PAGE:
Five of the six teams were managed by former major leaguers, with Wally Schang (Trois-Rivières), Mel Simons (St. Hyacinthe) and Doc Gautreau (Sherbrooke) joining returning managers Del Bissonette and Charlie Small (Drummondville). Many players returned from 1939, with a notable exception being Howie Moss, apparently still banned for jumping his contract. Moss had led the 1939 league with 11 home runs.

The Drummondville Tigers were plagued by problems from the start. The late organization led to a slow start. A strike at a local textile mill was a drag on attendance, and some local games were moved to nearby Victoriaville, QC. Finally, the team disbanded on July 8, with a 7-25 record. The Sherbrooke Braves, who went through a change of ownership in late June that led to Gautreau being fired and replaced by George Klivak, decided on August 1st that there was no point in losing money for another month. The fact that 800 soldiers were about to leave town for their training was also mentioned as a factor.

Attendances were down across the league, especially in the last month as the four remaining teams were guaranteed a playoff spot. St. Hyacinthe finished strong with 8 straight wins to clinch the pennant, but after losing the opening game of the semi-finals to Trois-Rivières, their next home game was delayed thrice by bad weather over the long Labor Day weekend. Unable to sustain more losses, the ownership pulled the plug. In the other semi-finals, Granby eliminated the defending champions Athlétiques, before quickly bowing out to Trois-Rivières in 5 games in the finals.

Talks immediately started for the 1941 season. Sherbrooke was interested in coming back, and once again Gatineau, Sorel and even cities in Vermont were mentioned as possibilities. J. Emile Dion, president of the Quebec Athlétiques, took over from Barrette as league president, but had not much luck in finding partners. When in late March Dion traveled to Gatineau and found no support, the league collapsed. The next week, Dion headed to the Can-Am League meeting, where Quebec City and Trois-Rivières were accepted as members. Sherbrooke, Granby, St. Hyacinthe and Drummondville started an amateur league, that, in time, led to the next incarnation of the Provincial League.

Over the 1938-40 period, the Provincial League featured about 30 players with major league experience. Among them was centerfielder Joe Cicero, arguably the best player in the league during his stay with St. Hyacinthe, who had cups of coffee with the Boston Red Sox in 1929 and 1930, and would receive another one with the Philadelphia A’s in 1945. There were also a half dozen players on their way to the big leagues. In that last group is Pete Gray, the one-armed outfielder who attracted large crowds after joining the Trois-Rivières team for the last half of the 1938 season, and three local talents who benefited from the higher caliber of play: infielder Roland Gladu (Quebec 1938-40) and pitchers Paul Calvert (Sherbrooke 1938-39) and Jean-Pierre Roy (Trois-Rivières 1940).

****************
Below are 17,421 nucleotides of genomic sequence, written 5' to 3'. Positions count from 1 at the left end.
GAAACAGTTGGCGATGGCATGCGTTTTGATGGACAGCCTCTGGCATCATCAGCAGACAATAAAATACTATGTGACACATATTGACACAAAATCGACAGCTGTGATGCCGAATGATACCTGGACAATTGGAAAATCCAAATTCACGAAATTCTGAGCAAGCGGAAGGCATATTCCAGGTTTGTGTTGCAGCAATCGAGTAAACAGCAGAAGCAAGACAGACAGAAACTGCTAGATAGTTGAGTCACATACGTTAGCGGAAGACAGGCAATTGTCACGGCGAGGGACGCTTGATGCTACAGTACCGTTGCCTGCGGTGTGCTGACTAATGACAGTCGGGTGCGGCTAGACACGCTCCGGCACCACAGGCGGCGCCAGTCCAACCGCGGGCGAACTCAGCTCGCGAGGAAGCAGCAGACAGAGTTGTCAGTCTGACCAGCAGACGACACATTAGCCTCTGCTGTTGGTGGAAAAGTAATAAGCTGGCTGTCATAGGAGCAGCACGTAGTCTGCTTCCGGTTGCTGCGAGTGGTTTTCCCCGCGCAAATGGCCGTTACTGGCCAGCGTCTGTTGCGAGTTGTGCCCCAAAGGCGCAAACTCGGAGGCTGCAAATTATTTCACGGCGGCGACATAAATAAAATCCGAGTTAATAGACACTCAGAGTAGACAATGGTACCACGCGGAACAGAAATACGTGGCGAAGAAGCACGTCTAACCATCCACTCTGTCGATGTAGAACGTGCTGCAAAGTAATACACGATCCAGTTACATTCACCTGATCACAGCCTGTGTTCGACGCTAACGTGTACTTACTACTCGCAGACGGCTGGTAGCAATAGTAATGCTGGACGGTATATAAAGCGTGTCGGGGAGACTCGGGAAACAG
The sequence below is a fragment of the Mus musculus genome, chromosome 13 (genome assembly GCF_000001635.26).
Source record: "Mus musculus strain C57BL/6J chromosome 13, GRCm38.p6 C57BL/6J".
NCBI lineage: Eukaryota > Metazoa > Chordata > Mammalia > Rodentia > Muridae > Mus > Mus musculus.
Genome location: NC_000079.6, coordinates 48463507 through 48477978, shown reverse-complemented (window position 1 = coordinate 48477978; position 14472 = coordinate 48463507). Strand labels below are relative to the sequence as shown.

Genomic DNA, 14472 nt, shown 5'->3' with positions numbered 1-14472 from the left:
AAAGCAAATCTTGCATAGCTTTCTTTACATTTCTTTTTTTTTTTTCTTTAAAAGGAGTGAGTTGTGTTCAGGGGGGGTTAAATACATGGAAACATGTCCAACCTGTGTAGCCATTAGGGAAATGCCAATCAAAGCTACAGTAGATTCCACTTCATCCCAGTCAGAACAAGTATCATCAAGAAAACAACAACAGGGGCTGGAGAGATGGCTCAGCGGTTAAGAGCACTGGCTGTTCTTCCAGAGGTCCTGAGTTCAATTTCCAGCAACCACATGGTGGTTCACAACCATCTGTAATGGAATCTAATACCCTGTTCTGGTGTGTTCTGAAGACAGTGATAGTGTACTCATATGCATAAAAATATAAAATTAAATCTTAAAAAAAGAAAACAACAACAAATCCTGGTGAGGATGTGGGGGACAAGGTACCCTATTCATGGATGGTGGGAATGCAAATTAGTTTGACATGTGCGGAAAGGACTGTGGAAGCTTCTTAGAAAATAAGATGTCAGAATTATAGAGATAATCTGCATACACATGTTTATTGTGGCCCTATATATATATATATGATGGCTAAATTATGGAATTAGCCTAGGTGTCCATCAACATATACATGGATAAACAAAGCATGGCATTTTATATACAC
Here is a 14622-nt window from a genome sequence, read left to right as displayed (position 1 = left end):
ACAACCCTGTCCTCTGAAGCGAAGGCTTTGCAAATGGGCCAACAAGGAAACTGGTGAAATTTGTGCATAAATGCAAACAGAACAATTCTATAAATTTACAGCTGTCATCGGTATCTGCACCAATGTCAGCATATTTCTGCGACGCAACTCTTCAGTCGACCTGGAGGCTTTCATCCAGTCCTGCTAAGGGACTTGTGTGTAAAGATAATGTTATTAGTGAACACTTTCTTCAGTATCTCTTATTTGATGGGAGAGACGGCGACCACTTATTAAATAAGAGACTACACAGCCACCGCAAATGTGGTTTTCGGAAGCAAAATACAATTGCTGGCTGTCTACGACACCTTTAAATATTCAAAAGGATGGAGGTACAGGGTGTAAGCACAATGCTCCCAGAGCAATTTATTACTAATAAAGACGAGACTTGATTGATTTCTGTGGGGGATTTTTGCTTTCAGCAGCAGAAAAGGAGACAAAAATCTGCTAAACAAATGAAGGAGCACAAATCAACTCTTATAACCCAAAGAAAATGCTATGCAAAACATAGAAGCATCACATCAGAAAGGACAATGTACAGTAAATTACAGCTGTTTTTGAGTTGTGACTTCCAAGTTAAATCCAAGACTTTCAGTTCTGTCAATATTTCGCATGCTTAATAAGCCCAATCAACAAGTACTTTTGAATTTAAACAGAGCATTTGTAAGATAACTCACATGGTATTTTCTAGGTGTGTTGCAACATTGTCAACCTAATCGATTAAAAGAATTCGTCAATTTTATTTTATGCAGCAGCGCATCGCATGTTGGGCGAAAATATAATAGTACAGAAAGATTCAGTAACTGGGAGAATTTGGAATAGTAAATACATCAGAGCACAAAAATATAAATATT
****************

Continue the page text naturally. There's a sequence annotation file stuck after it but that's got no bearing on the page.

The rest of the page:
Cities Represented[edit]

Teams and Statistics[edit]


1939 Quebec Provincial League - schedule
President: Jean Barrette

Team Standings W L PCT GB Managers
Trois-Rivières Foxes 42 30 .583 - Jim Skelton
Quebec Athletics 42 30 .583 - Del Bissonette
St. Hyacinthe Saints 38 34 .528 4 Jim Irving
Granby Red Sox 38 34 .528 4 Henry Bloch
Sorel 37 35 .514 5 Ernie Olson
Sherbrooke Braves 29 43 .403 13 Tom Hammond
Drummondville Tigers 24 48 .333 18 Henry Demeo

Regular Season Playoff: Trois Rivieres 2 games, Quebec 0.
Playoffs: Trois Rivieres 3 games, Granby 0; Quebec 3 games, St. Hyacinthe 2
Finals: Quebec 4 games, Trois Rivieres 2

Player Statistics
Player Team Stat Tot Player Team Stat Tot
Georges Andrews Granby/Trois Rivieres BA .332 Jack Kimball Sorel W 13
Howie Moss Granby R 56 Byron Speece Trois Rivieres SO 108
Howie Moss Granby Hits 96 Art O'Donnell Drummondville PCT .778 7-2
Howie Moss Granby HR 11 Fred Browning Quebec PCT .778 7-2
Howie Moss Granby RBI 59


1940 Quebec Provincial League
President: Jean Barrette

Team Standings W L PCT GB Managers
St. Hyacinthe Saints 48 30 .615 - Mel Simons
Quebec Athletics 44 35 .557 4.5 Del Bissonette
Granby Red Sox 42 37 .532 6.5 Glenn Larsen
Trois-Rivières Foxes 37 43 .463 12 Wally Schang
Sherbrooke Braves# 25 31 .446 NA Doc Gautreau / George Klivak
Drummondville Tigers## 6 26 .188 NA Charlie Small

## Drummondville disbanded July 8.
# Sherbrooke disbanded August 1.
Playoffs: Trois Rivieres 1 game, St. Hyacinthe 0. (St. Hyacinthe forfeited due
to the prolonged weather delay); Granby 3 games, Quebec 2.
Finals: Trois Rivieres 4 games, Granby 1.

Player Statistics
Player Team Stat Tot Player Team Stat Tot
Sherley Andrews St. Hyacinthe BA .339 Bruno Shedis St. Hyacinthe W 18
Joseph Dooley Quebec Runs 64 Bill Yocke Quebec SO 127
Stanley Platek St. Hyacinthe Hits 105 Lou Lepine Quebec ERA 1.67
James Walsh Granby RBI 63 Bruno Shedis St. Hyacinthe PCT .783 18-5
James Walsh Granby HR 17


The Encyclopedia of Minor League Baseball: Second and Third Editions. Christian Trudeau, "La Ligue Provinciale 1938 et 1939: Notes de recherche sur le baseball au Québec" (in French)

  1. Sporting News, July 27, 1939, p.10.
  2. Bridgeport Post, August 29, 1948, p. 35